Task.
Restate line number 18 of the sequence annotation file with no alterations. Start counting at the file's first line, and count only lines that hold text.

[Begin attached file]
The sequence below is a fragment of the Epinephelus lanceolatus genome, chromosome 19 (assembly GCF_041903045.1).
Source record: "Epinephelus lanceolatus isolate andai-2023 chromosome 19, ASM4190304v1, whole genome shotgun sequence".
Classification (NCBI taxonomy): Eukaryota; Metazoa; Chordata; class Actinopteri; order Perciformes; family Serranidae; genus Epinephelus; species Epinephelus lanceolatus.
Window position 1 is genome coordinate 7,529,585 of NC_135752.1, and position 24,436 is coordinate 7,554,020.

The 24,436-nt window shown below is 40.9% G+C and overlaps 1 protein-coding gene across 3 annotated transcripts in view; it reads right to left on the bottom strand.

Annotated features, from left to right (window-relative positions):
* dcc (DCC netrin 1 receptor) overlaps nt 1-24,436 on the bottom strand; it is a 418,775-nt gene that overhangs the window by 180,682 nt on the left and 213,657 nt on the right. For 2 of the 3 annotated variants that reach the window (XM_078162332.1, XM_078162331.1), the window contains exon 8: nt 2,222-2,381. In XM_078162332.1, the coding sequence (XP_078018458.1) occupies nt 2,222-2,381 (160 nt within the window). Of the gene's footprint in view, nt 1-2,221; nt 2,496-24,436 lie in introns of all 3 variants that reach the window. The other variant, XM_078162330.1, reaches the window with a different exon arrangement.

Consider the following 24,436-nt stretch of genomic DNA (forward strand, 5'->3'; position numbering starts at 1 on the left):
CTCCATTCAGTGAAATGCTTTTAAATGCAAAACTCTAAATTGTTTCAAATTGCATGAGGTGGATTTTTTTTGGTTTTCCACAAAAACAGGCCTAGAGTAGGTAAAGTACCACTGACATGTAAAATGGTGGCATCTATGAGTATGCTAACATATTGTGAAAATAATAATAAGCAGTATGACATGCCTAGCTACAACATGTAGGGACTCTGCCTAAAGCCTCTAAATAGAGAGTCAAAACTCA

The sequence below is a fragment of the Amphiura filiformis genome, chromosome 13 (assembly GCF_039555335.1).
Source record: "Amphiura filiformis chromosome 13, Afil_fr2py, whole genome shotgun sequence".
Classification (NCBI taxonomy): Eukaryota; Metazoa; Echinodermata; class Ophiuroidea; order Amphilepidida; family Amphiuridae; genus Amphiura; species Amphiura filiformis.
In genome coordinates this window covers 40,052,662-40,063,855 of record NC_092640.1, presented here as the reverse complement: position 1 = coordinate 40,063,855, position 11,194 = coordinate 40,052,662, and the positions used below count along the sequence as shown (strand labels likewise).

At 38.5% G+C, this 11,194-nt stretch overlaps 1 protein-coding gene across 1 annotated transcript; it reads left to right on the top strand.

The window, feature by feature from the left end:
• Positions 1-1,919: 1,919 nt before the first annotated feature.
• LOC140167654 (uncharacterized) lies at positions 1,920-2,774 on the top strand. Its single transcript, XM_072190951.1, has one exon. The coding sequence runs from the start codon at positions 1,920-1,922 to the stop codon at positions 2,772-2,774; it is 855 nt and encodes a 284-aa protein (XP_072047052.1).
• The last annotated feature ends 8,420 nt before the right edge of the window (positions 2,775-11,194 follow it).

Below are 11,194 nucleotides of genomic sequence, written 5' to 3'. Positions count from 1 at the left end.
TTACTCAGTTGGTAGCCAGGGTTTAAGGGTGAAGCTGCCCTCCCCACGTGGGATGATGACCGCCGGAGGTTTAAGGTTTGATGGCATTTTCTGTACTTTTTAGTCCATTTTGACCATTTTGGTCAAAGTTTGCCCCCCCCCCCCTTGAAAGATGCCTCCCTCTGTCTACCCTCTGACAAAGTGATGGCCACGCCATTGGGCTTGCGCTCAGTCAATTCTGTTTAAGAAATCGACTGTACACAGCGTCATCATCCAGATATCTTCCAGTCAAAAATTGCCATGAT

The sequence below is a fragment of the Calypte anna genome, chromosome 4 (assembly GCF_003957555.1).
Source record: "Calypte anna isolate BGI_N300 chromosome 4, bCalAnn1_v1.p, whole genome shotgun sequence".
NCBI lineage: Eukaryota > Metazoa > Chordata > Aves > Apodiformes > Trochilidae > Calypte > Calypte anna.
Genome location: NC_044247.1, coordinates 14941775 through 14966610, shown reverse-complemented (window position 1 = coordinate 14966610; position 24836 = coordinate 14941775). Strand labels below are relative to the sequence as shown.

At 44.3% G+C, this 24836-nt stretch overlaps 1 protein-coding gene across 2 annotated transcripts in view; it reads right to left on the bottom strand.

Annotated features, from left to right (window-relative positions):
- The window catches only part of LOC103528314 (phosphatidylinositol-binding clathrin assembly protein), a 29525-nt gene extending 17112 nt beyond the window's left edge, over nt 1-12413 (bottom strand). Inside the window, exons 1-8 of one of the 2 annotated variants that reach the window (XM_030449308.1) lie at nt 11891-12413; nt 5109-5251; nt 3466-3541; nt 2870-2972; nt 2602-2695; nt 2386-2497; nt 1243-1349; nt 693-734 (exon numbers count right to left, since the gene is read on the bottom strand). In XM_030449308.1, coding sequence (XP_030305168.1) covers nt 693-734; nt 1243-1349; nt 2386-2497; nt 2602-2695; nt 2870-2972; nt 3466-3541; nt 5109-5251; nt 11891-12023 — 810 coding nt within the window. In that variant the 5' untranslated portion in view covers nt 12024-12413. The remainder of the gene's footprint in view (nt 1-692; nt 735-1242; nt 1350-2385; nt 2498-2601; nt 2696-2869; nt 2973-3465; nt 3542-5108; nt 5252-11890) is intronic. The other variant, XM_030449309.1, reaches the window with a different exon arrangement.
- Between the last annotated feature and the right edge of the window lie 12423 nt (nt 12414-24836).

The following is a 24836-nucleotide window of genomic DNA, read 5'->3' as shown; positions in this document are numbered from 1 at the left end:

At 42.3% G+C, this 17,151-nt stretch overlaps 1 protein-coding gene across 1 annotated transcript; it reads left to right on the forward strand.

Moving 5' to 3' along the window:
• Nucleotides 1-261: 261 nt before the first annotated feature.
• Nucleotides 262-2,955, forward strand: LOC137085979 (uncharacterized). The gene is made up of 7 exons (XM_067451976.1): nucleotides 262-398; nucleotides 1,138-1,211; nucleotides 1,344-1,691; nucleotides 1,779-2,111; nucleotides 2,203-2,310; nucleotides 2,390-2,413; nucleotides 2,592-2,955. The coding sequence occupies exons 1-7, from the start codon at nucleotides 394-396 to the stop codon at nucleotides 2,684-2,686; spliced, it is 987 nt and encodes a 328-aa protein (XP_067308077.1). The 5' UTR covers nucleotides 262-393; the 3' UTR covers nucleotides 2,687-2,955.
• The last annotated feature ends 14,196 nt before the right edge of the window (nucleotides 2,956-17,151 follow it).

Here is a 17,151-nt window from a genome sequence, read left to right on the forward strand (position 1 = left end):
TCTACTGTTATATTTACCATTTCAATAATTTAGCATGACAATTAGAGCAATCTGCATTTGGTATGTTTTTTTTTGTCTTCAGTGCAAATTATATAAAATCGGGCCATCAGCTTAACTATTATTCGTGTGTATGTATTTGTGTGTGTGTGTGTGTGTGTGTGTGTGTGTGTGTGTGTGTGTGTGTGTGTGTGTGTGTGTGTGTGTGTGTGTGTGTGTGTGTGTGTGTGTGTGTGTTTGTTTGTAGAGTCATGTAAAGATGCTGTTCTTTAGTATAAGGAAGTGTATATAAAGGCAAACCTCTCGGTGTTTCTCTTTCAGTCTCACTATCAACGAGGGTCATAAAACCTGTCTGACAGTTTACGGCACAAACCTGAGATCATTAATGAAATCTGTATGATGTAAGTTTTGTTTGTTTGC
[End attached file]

• The last annotated feature ends 8,420 nt before the right edge of the window (positions 2,775-11,194 follow it).